Champs Turning Down Fights: A Dangerous Trend in the UFC
With the recent news of Dan Henderson being forced to withdraw from his title fight with champion Jon “Bones” Jones, the UFC put forth a valiant effort to adjust and salvage a UFC 151 event in Las Vegas. Almost immediately after the news broke, recent light heavyweight convert Chael Sonnen and top middleweight contender Chris Weidman both jumped into the mix and asked to replace the injured Hendo.
Sonnen perked Dana White’s interest in particular as a viable opponent for Jones. However, Jones declined not only Sonnen but any possible dance partner for the 151 main event forcing the UFC to cancel the show. Once again the UFC fans have been treated to a healthy champion refusing to defend their title due to things not working out exactly how they want. Obviously this is not a decision made solely by Jones, as every member of the Greg Jackson camp takes their marching orders from the man with the towel himself, and Jackson is a master at making sure his fighters keep a belt around their waist by any means necessary.
This is not the first Team Jackson member to refuse to defend his title. Carlos Condit upon defeating Nick Diaz for the interim welterweight title in February, decided to sit and wait for injured champion Georges St. Pierre to return to action in November. Condit could have certainly defended his title in that span as he was healthy and the welterweight division is stacked with contenders. But Condit, no doubt under the tutelage of Jackson, declined all comers. In my opinion, that sort of defeats the purpose of an interim title as there really isn’t a point in creating a title which is guaranteed to never be defended.
It isn’t entirely a Greg Jackson strategy to pick opponents and decline worthy title contenders. We have seen this behaviour from other champions as well. The pound-for-pound greatest fighter in the world, Anderson Silva, has a bit of a reputation for setting his own itinerary. Nate Marquardt and the previously mentioned Hendo, were both refused by the middleweight champion because he had already beaten them both and apparently fighters never change or evolve. This lead to one of the worst fights in UFC history between Silva and the grossly outmatched Damian Maia, where Dana refused to even put the belt on the victorious Silva, breaking a long-standing tradition. Even Silva’s most recent title defense against Chael Sonnen almost didn’t happen. Sonnen finally managed to insult Silva’s family and country enough to anger the champ enough to get a second shot.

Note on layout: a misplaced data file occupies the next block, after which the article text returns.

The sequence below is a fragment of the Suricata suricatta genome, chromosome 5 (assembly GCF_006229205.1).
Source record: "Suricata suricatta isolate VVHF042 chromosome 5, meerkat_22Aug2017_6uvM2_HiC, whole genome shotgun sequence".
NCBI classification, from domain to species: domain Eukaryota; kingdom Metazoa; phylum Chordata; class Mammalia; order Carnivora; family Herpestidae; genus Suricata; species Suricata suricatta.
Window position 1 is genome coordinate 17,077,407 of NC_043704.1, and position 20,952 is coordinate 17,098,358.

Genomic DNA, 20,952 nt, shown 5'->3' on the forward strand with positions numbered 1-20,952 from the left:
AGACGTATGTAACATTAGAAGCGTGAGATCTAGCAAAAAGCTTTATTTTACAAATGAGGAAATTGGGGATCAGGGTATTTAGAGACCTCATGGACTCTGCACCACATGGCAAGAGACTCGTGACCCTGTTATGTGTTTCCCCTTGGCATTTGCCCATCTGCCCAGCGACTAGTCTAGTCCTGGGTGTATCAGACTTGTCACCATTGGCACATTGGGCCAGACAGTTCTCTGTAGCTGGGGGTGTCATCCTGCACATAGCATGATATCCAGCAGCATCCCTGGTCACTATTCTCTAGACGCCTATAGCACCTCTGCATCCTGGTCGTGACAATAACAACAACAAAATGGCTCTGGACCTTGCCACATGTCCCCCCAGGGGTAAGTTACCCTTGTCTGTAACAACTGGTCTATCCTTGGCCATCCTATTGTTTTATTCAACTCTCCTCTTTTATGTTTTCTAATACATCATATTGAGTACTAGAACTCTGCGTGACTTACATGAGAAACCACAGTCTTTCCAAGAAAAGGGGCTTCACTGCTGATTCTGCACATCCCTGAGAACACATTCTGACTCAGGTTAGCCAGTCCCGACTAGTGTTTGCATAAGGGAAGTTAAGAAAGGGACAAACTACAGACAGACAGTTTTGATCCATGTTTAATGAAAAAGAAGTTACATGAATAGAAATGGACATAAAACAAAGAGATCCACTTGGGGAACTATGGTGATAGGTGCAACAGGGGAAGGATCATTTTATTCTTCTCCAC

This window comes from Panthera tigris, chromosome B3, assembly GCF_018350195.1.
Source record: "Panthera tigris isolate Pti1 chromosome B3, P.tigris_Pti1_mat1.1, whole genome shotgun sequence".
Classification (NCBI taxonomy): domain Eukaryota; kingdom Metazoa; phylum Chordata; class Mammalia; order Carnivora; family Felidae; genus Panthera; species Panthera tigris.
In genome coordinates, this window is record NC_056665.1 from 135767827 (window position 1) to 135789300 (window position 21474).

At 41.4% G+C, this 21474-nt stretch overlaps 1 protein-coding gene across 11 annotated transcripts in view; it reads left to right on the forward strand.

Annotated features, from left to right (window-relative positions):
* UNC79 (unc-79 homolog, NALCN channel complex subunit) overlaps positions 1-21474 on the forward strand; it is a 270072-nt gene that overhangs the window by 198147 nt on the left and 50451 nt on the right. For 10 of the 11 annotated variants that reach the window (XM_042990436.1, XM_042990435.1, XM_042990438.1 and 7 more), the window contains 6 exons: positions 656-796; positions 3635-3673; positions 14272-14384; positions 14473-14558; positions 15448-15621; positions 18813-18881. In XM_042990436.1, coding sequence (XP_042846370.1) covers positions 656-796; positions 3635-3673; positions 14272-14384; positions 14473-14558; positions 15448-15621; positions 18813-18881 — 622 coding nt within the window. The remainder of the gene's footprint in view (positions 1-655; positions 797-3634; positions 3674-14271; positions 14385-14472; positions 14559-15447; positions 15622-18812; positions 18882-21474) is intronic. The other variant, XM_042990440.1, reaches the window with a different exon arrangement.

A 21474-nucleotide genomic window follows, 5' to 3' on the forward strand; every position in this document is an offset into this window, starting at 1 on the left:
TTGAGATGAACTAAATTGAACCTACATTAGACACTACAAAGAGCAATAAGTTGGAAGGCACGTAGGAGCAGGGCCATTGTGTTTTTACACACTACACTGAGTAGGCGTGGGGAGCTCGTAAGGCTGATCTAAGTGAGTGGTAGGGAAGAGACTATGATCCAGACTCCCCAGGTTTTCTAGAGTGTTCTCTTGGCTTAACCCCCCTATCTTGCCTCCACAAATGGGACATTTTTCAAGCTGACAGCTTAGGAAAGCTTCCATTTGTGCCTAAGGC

Even my favorite fighter in the UFC, Junior Dos Santos, attempted to pass over a worthy Cain Velasquez to go after Alastair Overeem. Cigano’s reasoning was better than Jones’, Silva’s or Condit’s in the sense that he just dislikes Overeem and wants to fight him more than Velasquez. Nevertheless it would have pushed back the heavyweight title defense and robbed the fans of what would surely be a fantastic rematch. Thankfully Dos Santos/Velasquez II will be happening in December. With Dominick Cruz and Jose Aldo having recent health issues (Aldo hopefully returning in October) it seems like the lightweight division is stuck carrying the load. Happily, Ben Henderson, Frankie Edgar, Donald Cerrone and Nate Diaz are always ready to go.
It is a fighter’s job to fight and that job becomes even more important when you are wearing gold. If a champion is healthy they should take on all comers whether they have fought before, whether they are a bad stylistic matchup, whether they are a last-minute replacement or whether they belong to the same camp, which is a whole other issue in itself. Jones simply not wanting to fight is detrimental to the sport and shows a complete lack of respect for the fans. Dana has forced Bones to take on Lyoto Machida in Toronto three weeks after he was supposed to take on Hendo. “Forced” is actually an appropriate term given that Jones doesn’t want to fight Machida either.
This is a dangerous trend for MMA and hopefully it doesn’t continue for the sake of the fans and the sport which is still young and fragile enough to fall apart.
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